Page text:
Resignation of the Archbishop of Canterbury – 1
ELENA CURTI AND ABIGAIL FRYMANN
Fellow pilgrims Rowan Williams’ resignation as the head of the Anglican Communion came just days after he returned from his latest meeting with Pope Benedict. While major differences have at times made the relationship between Rome and Lambeth difficult, the personal, spiritual and intellectual similarities between Pope and archbishop have helped bridge the divides
Rowan Williams’ hosts in the Vatican were still recalling the success of his visit to Rome a week earlier when the news of his resignation filtered through to them. His cordial meetings with the Pope, their joint prayers at Vespers and Dr Williams’ lectures had emphasised the closeness between the Roman Catholic Church and the Anglican Communion.
For the Catholic observers in Rome, it deepened their sense of loss at his departure and led them to ponder just how far the archbishop has taken the Anglican Communion’s relationship with the Catholic Church despite the considerable difficulties that have arisen during his time at Lambeth Palace. The most significant of these have been the internal rows over homosexuality that have split the Anglican Communion.
As the row raged over the ordination of gay bishops with the consecration of Gene Robinson in the United States in 2003, it seemed that progress towards unity between the two Churches was impossible. Dr Williams’ energies seemed to be consumed with the task of holding the Anglican Communion together. The Church of England’s plans to ordain women bishops was seen by Rome as a further insuperable obstacle.
Far from being a single entity, the Anglican Communion seemed to its Catholic dialogue partners a set of warring factions unable to hold itself together, let alone seriously contemplate the road to unity with the Catholic Church. A particularly low point in CatholicAnglican relations came in October 2009 with the Pope’s invitation for disaffected traditional Anglicans to join an ordinariate – a structure within the Catholic Church in which they could retain their Anglican heritage.
The plan was hatched in Rome with the utmost secrecy and was presented to Dr Williams as a fait accompli just a fortnight before it was announced. Dr Williams was deeply offended, and it was at this point that the relationship could have gone into deep freeze. At least one senior bishop urged him to break off all dialogue with the Catholics.
But Dr Williams was too committed to the ecumenical cause and too steeped in Catholicism himself to accept such counsel. George Pitcher, who was religion editor at The Daily Telegraph at the time and went on to become an adviser at Lambeth, said: “It is a mark of Dr Williams’ archiepiscopacy that he believes there is something bigger at stake
Pope Benedict XVI walks with Rowan Williams at Lambeth Palace during the 2010 papal visit. Photo: Mykel Nicolaou than little personal offences when it comes to co-leadership of the two global Christian Churches.” Even when Dr Williams’ disappointment was at its height he remained on good terms with those in the Vatican whom he trusted. He articulated publicly his disappointment about the lack of consultation over the ordinariate and had a frank exchange with the Pope himself when they next met in Rome in November 2009.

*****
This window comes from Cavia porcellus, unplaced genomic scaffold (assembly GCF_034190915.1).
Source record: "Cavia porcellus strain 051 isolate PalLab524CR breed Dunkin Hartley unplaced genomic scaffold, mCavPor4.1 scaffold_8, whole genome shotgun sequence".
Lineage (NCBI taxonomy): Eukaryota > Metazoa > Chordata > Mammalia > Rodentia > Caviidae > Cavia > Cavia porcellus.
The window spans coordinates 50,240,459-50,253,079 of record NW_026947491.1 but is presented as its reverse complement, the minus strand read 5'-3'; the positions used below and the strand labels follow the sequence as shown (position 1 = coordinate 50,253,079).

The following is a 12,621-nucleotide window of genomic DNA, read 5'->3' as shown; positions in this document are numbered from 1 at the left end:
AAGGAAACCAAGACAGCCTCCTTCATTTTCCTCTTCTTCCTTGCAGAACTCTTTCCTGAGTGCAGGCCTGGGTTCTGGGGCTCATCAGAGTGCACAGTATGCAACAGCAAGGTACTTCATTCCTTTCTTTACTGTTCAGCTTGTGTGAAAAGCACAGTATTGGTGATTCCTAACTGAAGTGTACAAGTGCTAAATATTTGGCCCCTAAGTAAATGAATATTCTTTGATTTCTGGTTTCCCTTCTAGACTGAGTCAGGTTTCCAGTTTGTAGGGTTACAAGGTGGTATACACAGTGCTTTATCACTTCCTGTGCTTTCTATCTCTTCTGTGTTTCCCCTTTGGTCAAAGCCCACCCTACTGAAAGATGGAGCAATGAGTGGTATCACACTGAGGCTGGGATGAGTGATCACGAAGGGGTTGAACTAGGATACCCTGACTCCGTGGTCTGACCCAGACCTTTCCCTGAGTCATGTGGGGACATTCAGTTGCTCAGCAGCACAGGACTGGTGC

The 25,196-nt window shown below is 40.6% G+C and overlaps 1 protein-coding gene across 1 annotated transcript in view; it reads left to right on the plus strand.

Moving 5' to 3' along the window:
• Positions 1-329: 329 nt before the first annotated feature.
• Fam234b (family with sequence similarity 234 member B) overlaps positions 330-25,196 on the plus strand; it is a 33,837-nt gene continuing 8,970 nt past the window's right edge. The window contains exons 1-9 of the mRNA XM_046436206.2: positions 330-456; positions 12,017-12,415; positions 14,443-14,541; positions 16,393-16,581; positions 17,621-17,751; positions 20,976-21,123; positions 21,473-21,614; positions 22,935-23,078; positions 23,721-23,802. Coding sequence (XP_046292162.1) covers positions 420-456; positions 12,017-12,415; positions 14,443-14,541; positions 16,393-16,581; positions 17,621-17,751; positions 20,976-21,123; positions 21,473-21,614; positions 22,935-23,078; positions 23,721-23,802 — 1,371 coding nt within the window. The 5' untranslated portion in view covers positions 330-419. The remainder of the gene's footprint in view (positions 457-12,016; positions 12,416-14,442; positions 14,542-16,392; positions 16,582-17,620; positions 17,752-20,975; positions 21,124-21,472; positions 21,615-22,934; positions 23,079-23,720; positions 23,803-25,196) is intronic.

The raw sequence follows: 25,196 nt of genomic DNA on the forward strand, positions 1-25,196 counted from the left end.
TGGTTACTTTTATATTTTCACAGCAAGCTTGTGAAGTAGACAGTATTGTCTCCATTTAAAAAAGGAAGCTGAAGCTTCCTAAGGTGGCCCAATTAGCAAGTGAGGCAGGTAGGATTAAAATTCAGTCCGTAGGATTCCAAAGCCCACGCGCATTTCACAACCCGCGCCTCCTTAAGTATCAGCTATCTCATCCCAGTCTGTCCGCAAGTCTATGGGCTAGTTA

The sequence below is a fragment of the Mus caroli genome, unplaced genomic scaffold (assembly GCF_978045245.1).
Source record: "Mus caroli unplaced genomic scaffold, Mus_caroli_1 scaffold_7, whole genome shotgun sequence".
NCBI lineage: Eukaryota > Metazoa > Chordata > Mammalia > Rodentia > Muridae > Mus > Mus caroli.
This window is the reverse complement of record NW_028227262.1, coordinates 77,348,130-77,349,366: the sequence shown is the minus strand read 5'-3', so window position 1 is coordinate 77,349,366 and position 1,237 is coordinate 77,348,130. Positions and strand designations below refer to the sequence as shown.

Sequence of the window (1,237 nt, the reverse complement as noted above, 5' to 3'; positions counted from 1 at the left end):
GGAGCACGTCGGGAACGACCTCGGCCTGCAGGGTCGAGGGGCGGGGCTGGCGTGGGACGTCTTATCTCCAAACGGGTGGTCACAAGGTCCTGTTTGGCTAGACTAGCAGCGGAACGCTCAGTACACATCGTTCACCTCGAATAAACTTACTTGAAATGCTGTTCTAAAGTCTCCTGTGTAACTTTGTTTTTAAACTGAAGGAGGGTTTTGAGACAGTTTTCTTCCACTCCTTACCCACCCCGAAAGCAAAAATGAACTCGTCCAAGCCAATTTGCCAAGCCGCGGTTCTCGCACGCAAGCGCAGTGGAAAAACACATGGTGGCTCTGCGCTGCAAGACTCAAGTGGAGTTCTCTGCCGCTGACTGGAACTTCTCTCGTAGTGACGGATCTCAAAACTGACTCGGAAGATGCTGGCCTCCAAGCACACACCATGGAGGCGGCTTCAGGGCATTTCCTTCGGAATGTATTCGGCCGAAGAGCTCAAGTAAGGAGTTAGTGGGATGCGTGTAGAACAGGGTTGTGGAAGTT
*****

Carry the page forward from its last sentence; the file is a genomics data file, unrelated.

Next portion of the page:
He also had the resources to set out his vision for unity in a way that was both positive
‘The worth of a churchman is not primarily given in human judgements’
When Rowan Williams was appointed Archbishop of Canterbury in 2002, I wrote him a letter of congratulation, promised him my prayers and added – “We Celts must stick together!!”
So we did through close bonds of Christian faith and friendship during the next seven years. How well I remember so many events in which we shared; our lunch together with Pope Benedict; a private supper at Lambeth Palace with Rowan and his wife Jane, an opportunity to talk over many things; our discussion and mutual agreement in opposing the Iraq War.
Cardinal Cormac Murphy-O’Connor, who worked closely with Rowan Williams during the early years of Dr Williams’ archiepiscopacy, recalls their partnership
There is one particular occasion that I recall vividly. Together with other Christian leaders we paid a joint visit to Bethlehem just before Christmas in 2006. When we visited a Catholic hospital and orphanage, we were greeted by the sisters and presented with two tiny babies abandoned in the street outside the hospital the night before, and now given a name and a home.
Rowan’s affectionate humanity shone through that and through numerous other occasions during that memorable visit.
There have been many tributes to Archbishop Rowan and comments on his leadership of the Anglican Communion during the past difficult 10 years.
He has been both praised and criticised. But for me achievement should not always be measured by success or failure. The worth of a churchman is not primarily given in human judgements, but in the example he gives of faith, courage and Christian courtesy and kindness to everyone in good times and in bad. Rowan will be remembered by people far and wide for those qualities of leadership that endure, the fruit of which is yet to be realised. I wish him well for the rest of his tenure and for the years ahead.
■ Cardinal Cormac MurphyO’Connor was Archbishop of Westminster from 2000 to 2009.
4 | THE TABLET | 24 March 2012 and theologically challenging for the Catholics. In a speech at a symposium in Rome on 19 November 2009 to mark the hundredth anniversary of the birth of Cardinal Willebrands, the first president of the Pontifical Council for Promoting Christian Unity, he said there was broad agreement between the Churches on what he called “first order” issues: “The various agreed statements of the Churches stress that the Church is a community, in which human beings are made sons and daughters of God, and reconciled both with God and one another. The Church celebrates this through the sacraments of Baptism and Holy Communion in which God acts upon us to transform us ‘in communion’.”